Farm management starts with building some sound financial records. This starts with taking a detailed inventory of the farm’s assets and farm’s liabilities which when added up complete an updated balance sheet.
Some use the term “Net Worth statement” for this report as the net results gives you the equity or net worth of the farm. Without taking the time to do a detailed annual update, you are missing one of the foundational building blocks of monitoring your farm business. Whether you use the date of December 31, 2012 or January 1, 2013, your year-end balance sheet becomes your start-of-the-year balance sheet and you cover both with one report.
This report can take a little time to complete, but the time spent is well worth it. The financial information in this one report is the foundation from which so much more information can be developed about your farm, financially. Something that is as simple as a listing of all of the farm’s assets and all of the farm’s liabilities can give you so much information, especially when it is done every year on the same date each year.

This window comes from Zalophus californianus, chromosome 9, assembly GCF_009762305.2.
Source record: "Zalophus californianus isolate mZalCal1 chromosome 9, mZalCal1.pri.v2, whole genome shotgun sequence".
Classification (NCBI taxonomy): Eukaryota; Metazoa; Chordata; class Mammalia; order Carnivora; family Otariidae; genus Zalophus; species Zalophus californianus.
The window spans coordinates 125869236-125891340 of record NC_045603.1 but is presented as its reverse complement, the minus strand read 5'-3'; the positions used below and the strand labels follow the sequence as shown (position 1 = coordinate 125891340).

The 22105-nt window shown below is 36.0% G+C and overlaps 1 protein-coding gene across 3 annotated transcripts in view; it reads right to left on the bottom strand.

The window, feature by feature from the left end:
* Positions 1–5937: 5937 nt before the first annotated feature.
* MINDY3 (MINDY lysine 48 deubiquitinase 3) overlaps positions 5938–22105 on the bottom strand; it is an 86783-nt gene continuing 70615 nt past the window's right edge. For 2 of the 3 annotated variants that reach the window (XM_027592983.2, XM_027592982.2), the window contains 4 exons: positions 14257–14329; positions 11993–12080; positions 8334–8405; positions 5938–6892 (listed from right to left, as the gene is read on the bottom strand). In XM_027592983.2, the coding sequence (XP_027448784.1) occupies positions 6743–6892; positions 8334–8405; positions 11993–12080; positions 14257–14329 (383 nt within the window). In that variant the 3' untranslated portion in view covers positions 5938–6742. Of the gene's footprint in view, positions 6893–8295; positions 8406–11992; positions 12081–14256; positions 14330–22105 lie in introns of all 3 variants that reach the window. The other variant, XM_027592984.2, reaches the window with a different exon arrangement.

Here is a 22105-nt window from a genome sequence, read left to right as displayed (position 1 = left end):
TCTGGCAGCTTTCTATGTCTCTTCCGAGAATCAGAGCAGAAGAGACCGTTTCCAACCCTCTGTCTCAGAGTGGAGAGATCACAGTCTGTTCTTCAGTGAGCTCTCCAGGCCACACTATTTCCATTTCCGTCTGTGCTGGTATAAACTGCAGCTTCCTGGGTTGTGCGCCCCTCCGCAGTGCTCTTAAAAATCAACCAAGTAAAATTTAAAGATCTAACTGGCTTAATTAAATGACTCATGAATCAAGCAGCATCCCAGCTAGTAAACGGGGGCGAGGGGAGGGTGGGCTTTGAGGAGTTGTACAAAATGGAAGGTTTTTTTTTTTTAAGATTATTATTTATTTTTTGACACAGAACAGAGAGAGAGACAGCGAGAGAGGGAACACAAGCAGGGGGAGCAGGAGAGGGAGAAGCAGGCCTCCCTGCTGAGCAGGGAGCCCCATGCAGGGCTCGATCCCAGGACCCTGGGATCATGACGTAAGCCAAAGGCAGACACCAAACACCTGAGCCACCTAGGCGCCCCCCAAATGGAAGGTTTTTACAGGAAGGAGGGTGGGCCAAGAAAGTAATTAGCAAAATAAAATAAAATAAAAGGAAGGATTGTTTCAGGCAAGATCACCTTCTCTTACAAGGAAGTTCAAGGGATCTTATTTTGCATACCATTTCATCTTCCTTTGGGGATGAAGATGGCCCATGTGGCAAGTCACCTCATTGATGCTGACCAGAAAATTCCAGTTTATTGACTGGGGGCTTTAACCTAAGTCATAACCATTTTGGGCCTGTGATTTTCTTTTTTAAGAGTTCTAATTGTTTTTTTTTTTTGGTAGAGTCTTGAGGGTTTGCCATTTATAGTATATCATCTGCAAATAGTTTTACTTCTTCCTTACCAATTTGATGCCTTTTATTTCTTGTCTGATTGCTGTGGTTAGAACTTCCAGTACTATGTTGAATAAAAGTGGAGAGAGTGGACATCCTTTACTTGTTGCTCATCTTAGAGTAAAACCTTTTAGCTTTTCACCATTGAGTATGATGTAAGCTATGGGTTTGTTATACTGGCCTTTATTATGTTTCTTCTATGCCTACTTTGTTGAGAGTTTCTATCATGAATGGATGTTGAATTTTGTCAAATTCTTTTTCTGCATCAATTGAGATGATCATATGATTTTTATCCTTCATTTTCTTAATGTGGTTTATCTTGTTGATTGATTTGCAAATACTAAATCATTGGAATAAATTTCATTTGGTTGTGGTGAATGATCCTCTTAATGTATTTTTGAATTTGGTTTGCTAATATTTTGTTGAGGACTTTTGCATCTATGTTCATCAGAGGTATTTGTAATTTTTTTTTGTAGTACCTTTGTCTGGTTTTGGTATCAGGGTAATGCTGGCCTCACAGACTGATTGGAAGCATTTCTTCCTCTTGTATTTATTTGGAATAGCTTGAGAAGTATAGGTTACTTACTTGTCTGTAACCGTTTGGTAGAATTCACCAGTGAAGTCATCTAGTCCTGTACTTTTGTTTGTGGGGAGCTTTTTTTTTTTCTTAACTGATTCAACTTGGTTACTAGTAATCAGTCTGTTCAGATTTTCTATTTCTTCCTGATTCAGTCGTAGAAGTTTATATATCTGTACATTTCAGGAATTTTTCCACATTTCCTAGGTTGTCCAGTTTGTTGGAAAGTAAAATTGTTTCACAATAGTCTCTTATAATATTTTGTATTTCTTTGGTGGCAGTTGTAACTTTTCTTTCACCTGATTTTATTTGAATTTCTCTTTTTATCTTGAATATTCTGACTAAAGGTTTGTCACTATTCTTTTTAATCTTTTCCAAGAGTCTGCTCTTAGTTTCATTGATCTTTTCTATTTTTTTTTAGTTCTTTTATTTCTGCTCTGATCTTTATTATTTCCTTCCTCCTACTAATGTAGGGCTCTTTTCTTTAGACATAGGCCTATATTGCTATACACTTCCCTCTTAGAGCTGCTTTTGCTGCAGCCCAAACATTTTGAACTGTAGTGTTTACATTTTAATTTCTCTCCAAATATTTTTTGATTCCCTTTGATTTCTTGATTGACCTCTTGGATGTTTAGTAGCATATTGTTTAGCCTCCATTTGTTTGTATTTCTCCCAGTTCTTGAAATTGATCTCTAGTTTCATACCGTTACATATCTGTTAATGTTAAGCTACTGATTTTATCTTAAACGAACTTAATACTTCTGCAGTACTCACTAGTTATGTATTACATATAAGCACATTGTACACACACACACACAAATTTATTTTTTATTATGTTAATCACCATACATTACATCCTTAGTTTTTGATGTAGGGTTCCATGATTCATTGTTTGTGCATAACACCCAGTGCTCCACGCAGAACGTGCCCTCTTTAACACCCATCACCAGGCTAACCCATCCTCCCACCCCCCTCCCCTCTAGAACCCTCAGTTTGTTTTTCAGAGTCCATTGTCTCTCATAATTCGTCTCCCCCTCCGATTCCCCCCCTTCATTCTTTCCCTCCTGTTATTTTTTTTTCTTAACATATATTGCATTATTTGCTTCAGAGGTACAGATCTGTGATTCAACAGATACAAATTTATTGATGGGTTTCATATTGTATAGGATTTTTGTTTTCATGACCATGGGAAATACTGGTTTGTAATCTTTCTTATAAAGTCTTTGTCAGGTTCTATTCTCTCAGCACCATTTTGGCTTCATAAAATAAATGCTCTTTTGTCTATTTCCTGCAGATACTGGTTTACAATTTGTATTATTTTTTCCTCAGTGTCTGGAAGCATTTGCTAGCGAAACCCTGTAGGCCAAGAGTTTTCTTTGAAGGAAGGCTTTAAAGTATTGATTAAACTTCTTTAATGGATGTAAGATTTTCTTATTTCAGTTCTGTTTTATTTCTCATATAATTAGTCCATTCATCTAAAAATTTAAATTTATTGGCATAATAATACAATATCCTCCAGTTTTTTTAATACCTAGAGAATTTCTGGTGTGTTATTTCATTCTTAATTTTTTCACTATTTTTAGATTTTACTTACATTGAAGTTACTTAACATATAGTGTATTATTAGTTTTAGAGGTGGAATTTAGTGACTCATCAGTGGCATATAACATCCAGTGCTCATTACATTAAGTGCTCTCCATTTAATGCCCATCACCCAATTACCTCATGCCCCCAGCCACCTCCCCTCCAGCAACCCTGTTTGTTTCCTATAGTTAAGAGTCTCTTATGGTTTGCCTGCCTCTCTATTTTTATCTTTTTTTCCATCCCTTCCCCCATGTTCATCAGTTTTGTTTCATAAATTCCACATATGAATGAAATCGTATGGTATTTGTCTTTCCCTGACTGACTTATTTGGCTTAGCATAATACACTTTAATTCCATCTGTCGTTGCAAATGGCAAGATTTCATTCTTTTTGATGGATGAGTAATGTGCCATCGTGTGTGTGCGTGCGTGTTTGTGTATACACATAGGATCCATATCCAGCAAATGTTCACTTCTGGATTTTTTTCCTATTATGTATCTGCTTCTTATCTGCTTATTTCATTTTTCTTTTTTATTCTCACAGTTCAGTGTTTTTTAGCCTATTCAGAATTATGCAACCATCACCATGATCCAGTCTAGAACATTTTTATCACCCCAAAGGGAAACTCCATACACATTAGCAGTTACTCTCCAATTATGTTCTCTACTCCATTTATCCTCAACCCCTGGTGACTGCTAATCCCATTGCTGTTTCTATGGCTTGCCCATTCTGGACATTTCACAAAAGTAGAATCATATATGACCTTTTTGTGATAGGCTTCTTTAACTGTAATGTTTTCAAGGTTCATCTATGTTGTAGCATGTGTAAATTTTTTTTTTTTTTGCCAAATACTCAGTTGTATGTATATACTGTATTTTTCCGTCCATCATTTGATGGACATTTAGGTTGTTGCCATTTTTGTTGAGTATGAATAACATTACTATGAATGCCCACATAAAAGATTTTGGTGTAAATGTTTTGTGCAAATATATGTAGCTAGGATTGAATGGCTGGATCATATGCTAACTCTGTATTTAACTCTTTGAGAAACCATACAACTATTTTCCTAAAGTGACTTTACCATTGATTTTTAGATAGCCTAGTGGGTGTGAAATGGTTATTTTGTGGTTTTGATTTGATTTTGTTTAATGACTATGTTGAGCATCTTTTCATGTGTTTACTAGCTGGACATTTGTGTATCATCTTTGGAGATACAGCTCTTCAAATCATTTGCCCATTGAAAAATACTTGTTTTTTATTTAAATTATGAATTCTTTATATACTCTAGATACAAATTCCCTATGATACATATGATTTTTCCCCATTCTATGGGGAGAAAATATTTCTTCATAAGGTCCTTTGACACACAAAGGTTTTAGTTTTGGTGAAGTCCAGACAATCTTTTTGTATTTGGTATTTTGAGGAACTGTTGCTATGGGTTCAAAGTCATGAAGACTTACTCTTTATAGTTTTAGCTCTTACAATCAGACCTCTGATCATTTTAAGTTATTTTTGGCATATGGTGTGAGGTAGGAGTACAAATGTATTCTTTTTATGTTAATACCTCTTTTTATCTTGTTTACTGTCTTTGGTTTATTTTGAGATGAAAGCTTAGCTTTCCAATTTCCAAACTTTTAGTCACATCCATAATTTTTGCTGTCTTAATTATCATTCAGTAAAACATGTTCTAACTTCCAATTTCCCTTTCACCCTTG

From the Balance Sheet statement, you can find your current equity value, which then gives you the option to compare this value to last year’s equity value. By comparing these values you can then find your change in equity or net worth.
By completing a balance sheet, you can gather values that can be used in many different ways; from evaluating your farm’s ability to borrow money, to monitoring the growth or decline in the farm’s equity.
It is not necessary to have a computer generated statement and, as a Michigan State University Extension educator, I have worked with many people who do a very good job with paper and pencil statements. You can find a simple downloadable balance sheet on my website.
Most lenders ask for annual Balance Sheets that are updated with current farm inventories but some farms see little value in this process. Because we are moving through some very fast paced times in agriculture and are dealing with wild commodity price swings, farm input costs that are bouncing higher and farm land values that have changed by double digits over the past few years in some areas, every farm owner or manager needs to monitor their farm’s progress at least one time each year and January 1 is a great time to do just that.
Source : msu.edu